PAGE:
Chapter One: The Red Balloon
You must login to vote
Rufus slammed the door. "Lilah?" he called. "LIIILAH!"
Lilah came running, her white-blonde hair flowing out behind her. "What is it, Rufus?" she asked, ever eager.
Rufus put on his widest smile and brandished a small, rectangular piece of plastic. "Iíve got it!"
"Yes!" Lilah punched the air and did a little dance, her dirty bare feet slapping against the wooden floor. "Your pilotís license!"
His pilotís license. What heíd waited for since birth. Never mind that it had taken him much effort to get it...people didnít take kindly to him in this town. But they didnít matter. All that mattered was--
"We can leave now!" Lilah finished his thoughts. Címon, letís go, while itís still light!" She was jumping with excitement.
"Right behind you, Lilah," Rufus said, trying to keep the weariness out of his voice. After all, Lilah was all he had in life--Lilah and the balloon.
A few moments later he was sitting in the basket of his beautiful balloon, which Lilah had named The Red Warrior. It was his most prized material possession, because heíd started building it with his father, when he was nine. He was now sixteen, and balloon represented half of a lifetimeís hard work. It was packed and ready with food to last them for a month, extra clothing, all the money theyíd been saving for months now, and everything else they could think of that theyíd need on the journey. They had been ready for this day for almost a year now.
Rufus quickly adjusted all the gas levers to their proper positions, secured his safety harness, and opened the main gas valve. The gas flowed to the main burner and a stream of bright flame shot up into the balloonís red silk envelope, Rufus and Lilah clapped their hands and yelled as The Red Warrior began to rise.
Lilah shouted in excitement. The last time she had been flying was with her father, more than a year ago. Now they were going on an adventure, just she and Rufus. The Red Warrior took to the air easily, and soon the currents carried it away from their old house and into the clean, wonderful air.
They rose very high, until all Lilah could see of her neighborhood were tiny dots of brown cottages, green circular hoverpads, and the narrow, jagged blue ribbon of Scar Creek. Lilah leaned over the side of the basket to get a better view, and laughed as a gust of wind hit her face. "This is great!" she declared, and did not speak for quite some time, so deep was her fascination.
Rufus, meanwhile, was carefully paying attention to the gas levels and current patterns. All in all, it was a perfect day for flying, and he couldnít be happier. He was born to fly, to leave the ground behind, and to explore greater heights than anyone else. And they would. Just he and Lilah. A year ago Father would have been along as well, but he couldnít think about that. It only raised difficult, unsettling questions about Fatherís disappearance. Questions that did not have answers.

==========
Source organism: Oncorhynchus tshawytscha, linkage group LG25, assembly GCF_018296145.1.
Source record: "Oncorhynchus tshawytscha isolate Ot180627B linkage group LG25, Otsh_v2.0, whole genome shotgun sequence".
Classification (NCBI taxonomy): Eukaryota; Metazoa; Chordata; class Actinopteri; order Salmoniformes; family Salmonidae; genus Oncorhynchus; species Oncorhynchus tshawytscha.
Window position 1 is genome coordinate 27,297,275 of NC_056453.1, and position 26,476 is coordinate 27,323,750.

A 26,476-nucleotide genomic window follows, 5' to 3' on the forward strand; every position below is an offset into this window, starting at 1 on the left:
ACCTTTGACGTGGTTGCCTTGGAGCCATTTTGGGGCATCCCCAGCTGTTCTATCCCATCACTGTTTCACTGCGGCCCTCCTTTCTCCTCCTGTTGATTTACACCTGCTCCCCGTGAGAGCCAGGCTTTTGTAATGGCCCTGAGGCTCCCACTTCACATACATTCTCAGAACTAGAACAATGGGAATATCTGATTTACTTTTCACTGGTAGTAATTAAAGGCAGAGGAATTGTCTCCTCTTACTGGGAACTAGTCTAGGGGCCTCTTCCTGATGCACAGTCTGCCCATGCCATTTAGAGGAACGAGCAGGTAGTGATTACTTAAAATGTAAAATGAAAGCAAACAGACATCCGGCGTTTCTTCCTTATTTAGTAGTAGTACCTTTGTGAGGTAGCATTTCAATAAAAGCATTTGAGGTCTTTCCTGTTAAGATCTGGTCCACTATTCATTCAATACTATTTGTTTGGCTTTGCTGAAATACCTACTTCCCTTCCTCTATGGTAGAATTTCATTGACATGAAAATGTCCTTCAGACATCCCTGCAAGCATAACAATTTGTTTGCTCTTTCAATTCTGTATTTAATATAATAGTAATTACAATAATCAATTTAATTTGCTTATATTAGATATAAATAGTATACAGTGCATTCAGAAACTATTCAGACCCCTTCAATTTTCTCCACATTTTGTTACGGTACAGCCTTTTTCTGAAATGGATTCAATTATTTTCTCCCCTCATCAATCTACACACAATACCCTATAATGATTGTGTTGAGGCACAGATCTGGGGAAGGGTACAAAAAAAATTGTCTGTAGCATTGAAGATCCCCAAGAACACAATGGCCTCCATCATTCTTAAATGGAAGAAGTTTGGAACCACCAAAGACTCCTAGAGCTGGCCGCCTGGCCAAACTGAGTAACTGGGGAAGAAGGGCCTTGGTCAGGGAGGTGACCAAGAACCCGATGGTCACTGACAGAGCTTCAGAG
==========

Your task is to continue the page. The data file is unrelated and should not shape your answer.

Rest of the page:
Fortunately, Lilah picked that time to ask, "Tell me about Mrs. Milton and her balloon."
"That old story again?" Rufus said. Lilah nodded fervently.
"All right," he obliged, as he always did. "Mrs. Milton wasnít the brightest of people, and one day she went flying in her balloon and went out of hover platform range. Now, everyone knows that once youíre out of platform range the currents get stronger. And thereís nothing to catch you if you fall. And, lo and behold, Mrs. Milton, who was not the best flyer, ended up in a strong current. The current knocked her this way and that, and she couldnít keep her balance and fell!"
"Oh, no!" Lilah cried. "What happened then?" she asked, even though sheíd heard the story more times than Rufus could count.
"Well," he replied, with a dramatic pause, "Luckily, Father was nearby, flying his balloon. He saw Mrs. Milton in danger, and even though he knew he would risk falling, he flew his balloon, fast as he could, all the way out of range and caught Mrs. Milton just in time. Then he fought the vicious currents all the way back to the safety of the town and put Mrs. Milton on her own two feet again, safe and sound."
"And what happened to Mrs. Miltonís balloon?"
"Well, it was too big to save. It fell down, down, into darkness, and was never seen again."
Lilahís eyes widened. "Fought the vicious currents. Thatís my favorite part."
"Mine too," Rufus agreed. "Dad was a real hero--"
But the rest of his sentence remained unsaid, interrupted by a sudden, strong gust of wind that rocked the balloon violently.
"What was that?" Lilah asked sharply.
"I donít know," said Rufus, checking his current readings. "The air currents are going haywire! I donít understand it!" Another gust jarred the basket, followed by more and more. The currents were totally random, not following any natural pattern.
"Lilah, put your safety harness on," Rufus ordered.
"Umm," Lilah mumbled.
"Put it on!" he cried as he strapped his own on.
"I sort of...forgot it at home," she said.
"Oh, Lilah, youíre not serious!" Rufus had to scream, the wind was so strong.
"Iím sorry!" she shrieked back. Another gale sent her flying to the other side.
"Come here, use mine, weíre way out of platform range!" he said, pulling her to him against the wind. Just as she was about to reach him, the wind changed directions, and she pitched forward, hitting her head hard on the gas tank and falling.
"Lilah!" Rufus yelled. But she was out cold at the bottom of the basket, and he could not reach her. Suddenly, the wind became so strong that it tipped the basket completely upside down. Rufus cried out in the sudden tug of gravity, as the world inverted itself before his eyes. His safety harness held him inside, but Lilah dropped limply from the basket and fell down, down into nothing.
"Lilah!" he screamed desperately. But she was gone.